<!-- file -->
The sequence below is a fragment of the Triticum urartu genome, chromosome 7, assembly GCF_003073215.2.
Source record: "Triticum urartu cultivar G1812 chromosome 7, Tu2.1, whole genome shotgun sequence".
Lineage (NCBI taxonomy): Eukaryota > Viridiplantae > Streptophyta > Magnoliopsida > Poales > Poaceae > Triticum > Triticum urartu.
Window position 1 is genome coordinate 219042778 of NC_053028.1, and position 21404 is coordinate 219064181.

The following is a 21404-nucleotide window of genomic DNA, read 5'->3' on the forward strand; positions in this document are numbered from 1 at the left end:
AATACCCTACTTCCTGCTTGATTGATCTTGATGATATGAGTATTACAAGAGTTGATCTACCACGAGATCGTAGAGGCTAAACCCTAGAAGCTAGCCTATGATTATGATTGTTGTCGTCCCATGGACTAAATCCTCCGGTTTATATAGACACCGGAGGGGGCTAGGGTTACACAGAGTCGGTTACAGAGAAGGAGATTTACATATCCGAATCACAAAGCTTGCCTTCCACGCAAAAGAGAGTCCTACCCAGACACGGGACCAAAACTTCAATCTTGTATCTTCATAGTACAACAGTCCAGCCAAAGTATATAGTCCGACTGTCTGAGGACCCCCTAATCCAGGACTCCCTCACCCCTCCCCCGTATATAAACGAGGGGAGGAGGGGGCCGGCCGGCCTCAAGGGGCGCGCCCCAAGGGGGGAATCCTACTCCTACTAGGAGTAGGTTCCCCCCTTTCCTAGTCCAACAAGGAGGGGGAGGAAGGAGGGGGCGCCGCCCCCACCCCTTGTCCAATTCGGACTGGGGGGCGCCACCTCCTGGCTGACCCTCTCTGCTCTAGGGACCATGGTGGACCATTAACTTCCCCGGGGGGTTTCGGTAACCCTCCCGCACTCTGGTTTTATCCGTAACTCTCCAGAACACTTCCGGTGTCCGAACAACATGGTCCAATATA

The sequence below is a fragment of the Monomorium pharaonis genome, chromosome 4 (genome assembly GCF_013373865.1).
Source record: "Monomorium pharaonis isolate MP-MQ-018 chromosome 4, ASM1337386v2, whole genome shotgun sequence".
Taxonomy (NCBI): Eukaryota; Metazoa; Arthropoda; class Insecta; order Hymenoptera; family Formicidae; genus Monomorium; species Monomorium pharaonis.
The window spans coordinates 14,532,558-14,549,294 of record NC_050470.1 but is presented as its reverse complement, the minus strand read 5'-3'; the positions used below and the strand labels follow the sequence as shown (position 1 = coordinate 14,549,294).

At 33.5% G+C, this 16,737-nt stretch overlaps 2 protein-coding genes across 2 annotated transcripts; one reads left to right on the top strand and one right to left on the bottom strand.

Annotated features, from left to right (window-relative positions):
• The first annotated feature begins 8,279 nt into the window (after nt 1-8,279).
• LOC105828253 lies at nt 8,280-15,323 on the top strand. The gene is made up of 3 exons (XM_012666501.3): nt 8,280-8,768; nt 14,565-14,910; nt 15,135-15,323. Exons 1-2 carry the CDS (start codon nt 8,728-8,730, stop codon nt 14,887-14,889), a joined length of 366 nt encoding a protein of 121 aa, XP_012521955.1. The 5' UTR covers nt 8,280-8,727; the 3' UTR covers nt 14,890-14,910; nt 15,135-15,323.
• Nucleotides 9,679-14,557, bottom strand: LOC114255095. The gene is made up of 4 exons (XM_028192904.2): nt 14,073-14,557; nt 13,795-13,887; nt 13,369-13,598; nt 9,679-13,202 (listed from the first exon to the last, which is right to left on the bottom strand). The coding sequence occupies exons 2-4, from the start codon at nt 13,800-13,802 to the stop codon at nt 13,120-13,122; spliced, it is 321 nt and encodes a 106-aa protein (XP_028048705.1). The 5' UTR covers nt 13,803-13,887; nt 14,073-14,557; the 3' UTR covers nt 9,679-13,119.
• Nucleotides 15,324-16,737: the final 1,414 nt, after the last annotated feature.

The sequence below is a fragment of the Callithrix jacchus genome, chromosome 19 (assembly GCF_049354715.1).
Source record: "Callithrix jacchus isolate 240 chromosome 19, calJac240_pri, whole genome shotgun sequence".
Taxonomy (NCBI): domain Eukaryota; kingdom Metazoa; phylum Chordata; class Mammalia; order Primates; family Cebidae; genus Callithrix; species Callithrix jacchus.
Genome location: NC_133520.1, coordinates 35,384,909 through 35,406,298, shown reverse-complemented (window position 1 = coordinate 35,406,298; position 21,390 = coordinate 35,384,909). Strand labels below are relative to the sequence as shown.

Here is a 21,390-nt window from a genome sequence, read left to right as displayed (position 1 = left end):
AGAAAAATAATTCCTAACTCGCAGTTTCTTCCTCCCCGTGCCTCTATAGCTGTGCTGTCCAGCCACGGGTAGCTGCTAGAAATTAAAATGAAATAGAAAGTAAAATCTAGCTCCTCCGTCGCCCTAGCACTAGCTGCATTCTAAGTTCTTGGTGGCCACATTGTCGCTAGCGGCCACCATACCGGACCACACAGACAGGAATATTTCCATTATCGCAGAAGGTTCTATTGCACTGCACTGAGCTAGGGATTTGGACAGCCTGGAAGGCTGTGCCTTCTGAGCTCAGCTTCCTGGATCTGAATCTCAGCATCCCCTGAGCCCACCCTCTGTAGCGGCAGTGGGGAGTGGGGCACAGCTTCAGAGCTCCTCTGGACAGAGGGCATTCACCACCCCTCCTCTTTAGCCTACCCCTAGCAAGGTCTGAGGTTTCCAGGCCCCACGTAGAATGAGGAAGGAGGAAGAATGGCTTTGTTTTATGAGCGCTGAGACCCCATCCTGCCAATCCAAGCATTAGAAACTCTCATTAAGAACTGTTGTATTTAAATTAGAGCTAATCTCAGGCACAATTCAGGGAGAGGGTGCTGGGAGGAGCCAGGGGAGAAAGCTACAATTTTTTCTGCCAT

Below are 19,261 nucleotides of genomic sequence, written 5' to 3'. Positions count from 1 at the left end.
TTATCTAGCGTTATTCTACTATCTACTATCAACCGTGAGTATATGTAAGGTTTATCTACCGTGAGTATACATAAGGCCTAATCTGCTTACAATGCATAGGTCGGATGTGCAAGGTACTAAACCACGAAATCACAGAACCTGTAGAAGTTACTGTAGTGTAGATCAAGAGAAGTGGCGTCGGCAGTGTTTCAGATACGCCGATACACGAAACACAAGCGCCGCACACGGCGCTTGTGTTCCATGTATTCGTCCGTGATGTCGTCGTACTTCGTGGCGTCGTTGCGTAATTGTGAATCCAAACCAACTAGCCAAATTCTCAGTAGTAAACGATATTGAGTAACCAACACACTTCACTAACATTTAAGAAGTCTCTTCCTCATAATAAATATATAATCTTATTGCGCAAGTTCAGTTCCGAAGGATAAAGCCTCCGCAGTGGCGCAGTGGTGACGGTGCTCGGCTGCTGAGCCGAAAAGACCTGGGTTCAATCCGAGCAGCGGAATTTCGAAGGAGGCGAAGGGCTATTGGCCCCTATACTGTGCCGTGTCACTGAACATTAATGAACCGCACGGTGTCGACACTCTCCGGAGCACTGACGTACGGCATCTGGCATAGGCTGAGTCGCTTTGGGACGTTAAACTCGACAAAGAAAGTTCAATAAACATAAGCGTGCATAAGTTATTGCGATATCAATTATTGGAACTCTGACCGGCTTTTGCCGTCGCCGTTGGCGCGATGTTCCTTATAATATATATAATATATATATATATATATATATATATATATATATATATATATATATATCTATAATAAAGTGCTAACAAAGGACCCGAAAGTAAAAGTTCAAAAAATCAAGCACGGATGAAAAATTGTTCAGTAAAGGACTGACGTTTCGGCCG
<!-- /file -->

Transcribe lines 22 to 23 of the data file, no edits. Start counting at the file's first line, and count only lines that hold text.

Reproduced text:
AGAAAAATAATTCCTAACTCGCAGTTTCTTCCTCCCCGTGCCTCTATAGCTGTGCTGTCCAGCCACGGGTAGCTGCTAGAAATTAAAATGAAATAGAAAGTAAAATCTAGCTCCTCCGTCGCCCTAGCACTAGCTGCATTCTAAGTTCTTGGTGGCCACATTGTCGCTAGCGGCCACCATACCGGACCACACAGACAGGAATATTTCCATTATCGCAGAAGGTTCTATTGCACTGCACTGAGCTAGGGATTTGGACAGCCTGGAAGGCTGTGCCTTCTGAGCTCAGCTTCCTGGATCTGAATCTCAGCATCCCCTGAGCCCACCCTCTGTAGCGGCAGTGGGGAGTGGGGCACAGCTTCAGAGCTCCTCTGGACAGAGGGCATTCACCACCCCTCCTCTTTAGCCTACCCCTAGCAAGGTCTGAGGTTTCCAGGCCCCACGTAGAATGAGGAAGGAGGAAGAATGGCTTTGTTTTATGAGCGCTGAGACCCCATCCTGCCAATCCAAGCATTAGAAACTCTCATTAAGAACTGTTGTATTTAAATTAGAGCTAATCTCAGGCACAATTCAGGGAGAGGGTGCTGGGAGGAGCCAGGGGAGAAAGCTACAATTTTTTCTGCCAT

Below are 19,261 nucleotides of genomic sequence, written 5' to 3'. Positions count from 1 at the left end.